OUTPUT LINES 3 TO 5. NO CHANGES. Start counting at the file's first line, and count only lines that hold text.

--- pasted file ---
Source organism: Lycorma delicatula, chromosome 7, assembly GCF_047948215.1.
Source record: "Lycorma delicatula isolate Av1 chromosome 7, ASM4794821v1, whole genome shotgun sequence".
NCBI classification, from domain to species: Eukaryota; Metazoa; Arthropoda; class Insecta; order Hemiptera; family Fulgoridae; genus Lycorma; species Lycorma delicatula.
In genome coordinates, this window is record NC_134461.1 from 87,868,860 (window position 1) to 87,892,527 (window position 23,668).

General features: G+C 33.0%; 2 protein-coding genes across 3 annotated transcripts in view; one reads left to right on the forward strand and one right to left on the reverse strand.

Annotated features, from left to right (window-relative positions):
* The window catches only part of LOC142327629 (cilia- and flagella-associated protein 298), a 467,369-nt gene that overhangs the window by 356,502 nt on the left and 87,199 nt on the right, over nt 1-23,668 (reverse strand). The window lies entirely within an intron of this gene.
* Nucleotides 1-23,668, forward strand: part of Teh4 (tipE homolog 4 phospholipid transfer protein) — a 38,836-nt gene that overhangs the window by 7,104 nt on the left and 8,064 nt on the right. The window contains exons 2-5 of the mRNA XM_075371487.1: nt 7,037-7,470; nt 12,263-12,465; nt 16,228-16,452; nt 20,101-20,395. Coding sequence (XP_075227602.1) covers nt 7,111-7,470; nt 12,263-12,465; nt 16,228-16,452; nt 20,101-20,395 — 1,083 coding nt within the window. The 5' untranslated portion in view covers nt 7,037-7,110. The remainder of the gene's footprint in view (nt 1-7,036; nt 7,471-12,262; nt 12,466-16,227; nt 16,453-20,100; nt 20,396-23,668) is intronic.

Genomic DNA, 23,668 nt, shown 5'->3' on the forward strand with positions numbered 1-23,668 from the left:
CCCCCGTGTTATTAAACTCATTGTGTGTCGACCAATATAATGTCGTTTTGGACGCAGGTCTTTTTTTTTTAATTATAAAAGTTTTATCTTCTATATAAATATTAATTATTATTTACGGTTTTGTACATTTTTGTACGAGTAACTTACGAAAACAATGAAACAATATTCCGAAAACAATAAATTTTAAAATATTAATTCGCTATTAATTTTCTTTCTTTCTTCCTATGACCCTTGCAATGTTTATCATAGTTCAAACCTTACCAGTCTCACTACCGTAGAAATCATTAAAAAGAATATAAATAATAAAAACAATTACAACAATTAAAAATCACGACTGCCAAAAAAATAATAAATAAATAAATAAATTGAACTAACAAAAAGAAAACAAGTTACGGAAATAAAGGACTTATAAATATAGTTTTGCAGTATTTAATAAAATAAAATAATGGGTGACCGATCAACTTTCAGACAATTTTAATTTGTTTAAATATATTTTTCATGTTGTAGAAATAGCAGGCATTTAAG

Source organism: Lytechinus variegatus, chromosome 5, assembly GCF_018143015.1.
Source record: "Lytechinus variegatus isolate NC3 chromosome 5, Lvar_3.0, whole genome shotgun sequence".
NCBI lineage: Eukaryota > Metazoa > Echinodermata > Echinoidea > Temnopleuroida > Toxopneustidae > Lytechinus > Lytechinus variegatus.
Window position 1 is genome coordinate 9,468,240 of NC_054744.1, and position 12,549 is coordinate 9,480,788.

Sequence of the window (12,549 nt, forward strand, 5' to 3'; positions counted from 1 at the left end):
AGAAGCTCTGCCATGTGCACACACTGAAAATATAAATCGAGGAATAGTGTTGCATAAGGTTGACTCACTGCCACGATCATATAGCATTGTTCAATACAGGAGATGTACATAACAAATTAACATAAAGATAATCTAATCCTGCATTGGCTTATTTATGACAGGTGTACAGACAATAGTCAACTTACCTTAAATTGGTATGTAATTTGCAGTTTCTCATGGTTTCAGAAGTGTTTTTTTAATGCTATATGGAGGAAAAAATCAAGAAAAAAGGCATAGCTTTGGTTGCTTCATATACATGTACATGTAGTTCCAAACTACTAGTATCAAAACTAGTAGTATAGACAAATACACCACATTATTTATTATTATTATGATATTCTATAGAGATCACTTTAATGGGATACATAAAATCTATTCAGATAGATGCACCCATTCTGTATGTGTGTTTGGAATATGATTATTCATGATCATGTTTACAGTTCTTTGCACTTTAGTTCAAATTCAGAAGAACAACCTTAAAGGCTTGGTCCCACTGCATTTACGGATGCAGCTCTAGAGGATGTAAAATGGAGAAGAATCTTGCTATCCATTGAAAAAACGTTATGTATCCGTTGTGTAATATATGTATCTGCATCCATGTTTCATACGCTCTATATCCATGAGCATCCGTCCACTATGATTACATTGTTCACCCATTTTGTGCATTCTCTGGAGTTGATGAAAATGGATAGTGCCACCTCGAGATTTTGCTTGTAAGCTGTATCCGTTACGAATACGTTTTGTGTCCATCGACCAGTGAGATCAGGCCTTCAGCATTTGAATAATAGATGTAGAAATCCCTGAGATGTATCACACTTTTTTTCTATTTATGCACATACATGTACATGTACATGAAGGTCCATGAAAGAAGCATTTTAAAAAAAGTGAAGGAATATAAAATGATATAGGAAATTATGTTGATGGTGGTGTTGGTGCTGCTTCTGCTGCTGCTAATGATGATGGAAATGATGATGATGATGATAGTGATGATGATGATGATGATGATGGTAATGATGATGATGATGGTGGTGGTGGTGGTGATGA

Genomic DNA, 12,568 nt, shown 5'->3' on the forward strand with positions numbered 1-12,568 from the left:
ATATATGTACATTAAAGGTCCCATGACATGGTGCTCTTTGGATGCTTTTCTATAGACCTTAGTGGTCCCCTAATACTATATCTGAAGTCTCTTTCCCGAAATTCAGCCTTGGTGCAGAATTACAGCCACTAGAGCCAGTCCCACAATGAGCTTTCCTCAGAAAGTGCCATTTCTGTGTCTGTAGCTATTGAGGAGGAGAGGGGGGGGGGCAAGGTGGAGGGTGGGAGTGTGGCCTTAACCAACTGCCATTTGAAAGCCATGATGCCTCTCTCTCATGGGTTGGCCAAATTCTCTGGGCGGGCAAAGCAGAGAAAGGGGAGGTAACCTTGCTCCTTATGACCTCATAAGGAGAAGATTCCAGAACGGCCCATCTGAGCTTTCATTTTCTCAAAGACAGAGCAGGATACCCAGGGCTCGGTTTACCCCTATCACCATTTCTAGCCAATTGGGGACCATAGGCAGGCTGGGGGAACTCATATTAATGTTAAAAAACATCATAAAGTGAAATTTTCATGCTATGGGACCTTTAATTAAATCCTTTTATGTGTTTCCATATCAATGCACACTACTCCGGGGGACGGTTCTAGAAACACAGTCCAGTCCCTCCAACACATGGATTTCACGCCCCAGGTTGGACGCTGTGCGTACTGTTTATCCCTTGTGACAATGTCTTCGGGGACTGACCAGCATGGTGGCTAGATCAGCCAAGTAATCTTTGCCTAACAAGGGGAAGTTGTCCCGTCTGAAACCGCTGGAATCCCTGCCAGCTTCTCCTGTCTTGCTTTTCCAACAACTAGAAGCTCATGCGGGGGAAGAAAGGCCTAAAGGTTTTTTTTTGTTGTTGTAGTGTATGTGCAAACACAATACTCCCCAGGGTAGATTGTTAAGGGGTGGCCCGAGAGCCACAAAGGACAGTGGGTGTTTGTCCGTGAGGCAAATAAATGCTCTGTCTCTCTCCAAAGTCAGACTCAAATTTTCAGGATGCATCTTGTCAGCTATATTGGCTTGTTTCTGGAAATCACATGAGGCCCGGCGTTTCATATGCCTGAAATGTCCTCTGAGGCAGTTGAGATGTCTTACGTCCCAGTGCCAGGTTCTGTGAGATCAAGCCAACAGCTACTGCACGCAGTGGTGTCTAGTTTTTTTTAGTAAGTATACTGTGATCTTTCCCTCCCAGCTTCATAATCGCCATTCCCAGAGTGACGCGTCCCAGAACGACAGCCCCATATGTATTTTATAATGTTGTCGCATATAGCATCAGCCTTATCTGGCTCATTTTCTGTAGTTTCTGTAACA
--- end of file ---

NCBI classification, from domain to species: Eukaryota; Metazoa; Arthropoda; class Insecta; order Hemiptera; family Fulgoridae; genus Lycorma; species Lycorma delicatula.
In genome coordinates, this window is record NC_134461.1 from 87,868,860 (window position 1) to 87,892,527 (window position 23,668).

General features: G+C 33.0%; 2 protein-coding genes across 3 annotated transcripts in view; one reads left to right on the forward strand and one right to left on the reverse strand.